The actual cost to flip any individual house varies based on several factors. The most important is, of course, the cumulative cost of purchasing and repairing a given distressed property. Also of central importance to the cost of a project is how you're choosing to finance it. Established real estate investors may be able to pay for fix-and-flip projects out of pocket, though relatively few choose to do so. For most flips, especially those undertaken by first-time investors, some form of financing will be involved. When a house is financed, the investment in the project is the total of the down payment, the cost of the financing and the cost of repairs.
Since the actual cost varies among properties and markets, a reliable average cost of flipping houses is virtually impossible to arrive at. To get a general estimate, however, you can use the 70 percent rule, which states that an investor should pay a maximum of 70 percent of the ARV, or after repair value, with the cost of repairs subtracted. For example, consider a hypothetical house with an ARV of $100,000 and an estimated repair cost of $15,000. Using the 70 percent rule, the price an investor pays for this house should not exceed $55,000. The cost of repairs plus a 20 percent down payment add up to $26,000. Assuming it takes six months to flip the property, the mortgage payments on the remaining balance would add up to $1,338, given a best-case financing scenario of a 30-year mortgage at 4.5 percent interest. This brings the total of the inputs for the project before fees, taxes and other peripheral expenses to $27,338. To determine the cost of flipping any given house, you can use a similar estimate based on the ARV of the house you're looking at and the specific repair and financing costs that will apply to it.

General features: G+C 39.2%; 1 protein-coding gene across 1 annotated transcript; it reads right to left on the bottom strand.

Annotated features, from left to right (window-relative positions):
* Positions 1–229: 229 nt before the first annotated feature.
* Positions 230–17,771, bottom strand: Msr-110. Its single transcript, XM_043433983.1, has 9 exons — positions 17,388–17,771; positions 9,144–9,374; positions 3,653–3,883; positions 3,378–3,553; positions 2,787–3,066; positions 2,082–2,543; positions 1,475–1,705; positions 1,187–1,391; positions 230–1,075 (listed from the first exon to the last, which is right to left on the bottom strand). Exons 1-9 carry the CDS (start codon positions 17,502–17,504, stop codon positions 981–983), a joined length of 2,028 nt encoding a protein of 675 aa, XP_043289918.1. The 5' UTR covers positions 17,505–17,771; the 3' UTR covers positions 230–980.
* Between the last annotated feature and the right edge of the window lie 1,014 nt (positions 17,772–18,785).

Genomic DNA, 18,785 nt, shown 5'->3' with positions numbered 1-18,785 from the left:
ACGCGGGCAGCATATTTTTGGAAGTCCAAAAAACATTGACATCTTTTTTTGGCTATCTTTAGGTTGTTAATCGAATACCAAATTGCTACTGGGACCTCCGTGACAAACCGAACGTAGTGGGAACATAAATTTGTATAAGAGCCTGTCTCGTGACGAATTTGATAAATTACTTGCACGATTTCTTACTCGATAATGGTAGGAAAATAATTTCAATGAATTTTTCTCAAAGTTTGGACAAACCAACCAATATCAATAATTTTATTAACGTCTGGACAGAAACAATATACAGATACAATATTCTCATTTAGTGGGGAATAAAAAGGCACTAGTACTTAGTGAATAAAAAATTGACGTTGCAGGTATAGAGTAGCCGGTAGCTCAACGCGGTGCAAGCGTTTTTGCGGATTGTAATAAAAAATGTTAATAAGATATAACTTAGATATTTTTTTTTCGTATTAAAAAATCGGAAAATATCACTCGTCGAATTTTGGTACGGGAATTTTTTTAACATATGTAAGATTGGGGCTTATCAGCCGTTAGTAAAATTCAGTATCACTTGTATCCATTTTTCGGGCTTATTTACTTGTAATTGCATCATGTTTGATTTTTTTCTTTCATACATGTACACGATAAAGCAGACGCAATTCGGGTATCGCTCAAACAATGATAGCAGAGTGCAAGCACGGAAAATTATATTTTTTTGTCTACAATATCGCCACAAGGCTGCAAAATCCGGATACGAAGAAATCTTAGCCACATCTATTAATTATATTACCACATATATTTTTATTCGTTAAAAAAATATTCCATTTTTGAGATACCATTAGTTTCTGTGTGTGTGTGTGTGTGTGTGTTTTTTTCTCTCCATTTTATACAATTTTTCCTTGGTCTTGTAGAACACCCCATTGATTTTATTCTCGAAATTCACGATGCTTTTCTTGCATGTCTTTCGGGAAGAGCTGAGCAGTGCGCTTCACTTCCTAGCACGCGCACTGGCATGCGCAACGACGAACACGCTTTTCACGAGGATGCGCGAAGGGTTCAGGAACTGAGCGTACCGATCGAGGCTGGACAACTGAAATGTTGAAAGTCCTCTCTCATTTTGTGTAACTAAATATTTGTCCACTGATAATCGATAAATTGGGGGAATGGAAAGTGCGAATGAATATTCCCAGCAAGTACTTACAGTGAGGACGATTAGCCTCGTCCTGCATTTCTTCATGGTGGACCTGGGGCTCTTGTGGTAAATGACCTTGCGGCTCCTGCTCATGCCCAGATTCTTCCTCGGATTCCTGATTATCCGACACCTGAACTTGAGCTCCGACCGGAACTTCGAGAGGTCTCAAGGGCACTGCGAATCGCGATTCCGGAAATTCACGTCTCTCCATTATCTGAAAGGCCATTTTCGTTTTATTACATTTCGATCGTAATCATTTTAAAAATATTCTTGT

Input costs that can run into the tens of thousands of dollars are all well and good for established investors. People who don't have that kind of capital, however, often wonder about how to flip real estate with no money. In truth, there's no way to do a fix-and-flip project with no money at all. What you can do, however, is do it without using any of your money. Putting together capital is one of the most important skills for a real estate investor, and it's a good idea to develop it early on. Sourcing money from private partners or hard money lenders is a great way to fund a project without using your own capital. If you find the right property and can demonstrate that the numbers in the deal make good sense from a profit perspective, you will likely be able to secure money from private sources for it. Be aware, however, that not having your own money in the project doesn't release you from the risk involved in the investment. Whether the fix-and-flip is a success or not, you'll still be obligated to repay your creditors.
Fixing and flipping real estate isn't necessarily easy, but if you know how to find houses to flip and how to flip real estate with no money (at least none of your money), it can be quite lucrative. The most important part of building a profitable and sustainable business around the fix-and-flip model is to keep finding new properties. The more houses you can find to flip, the more money you'll be able to make and the more stable your business will be.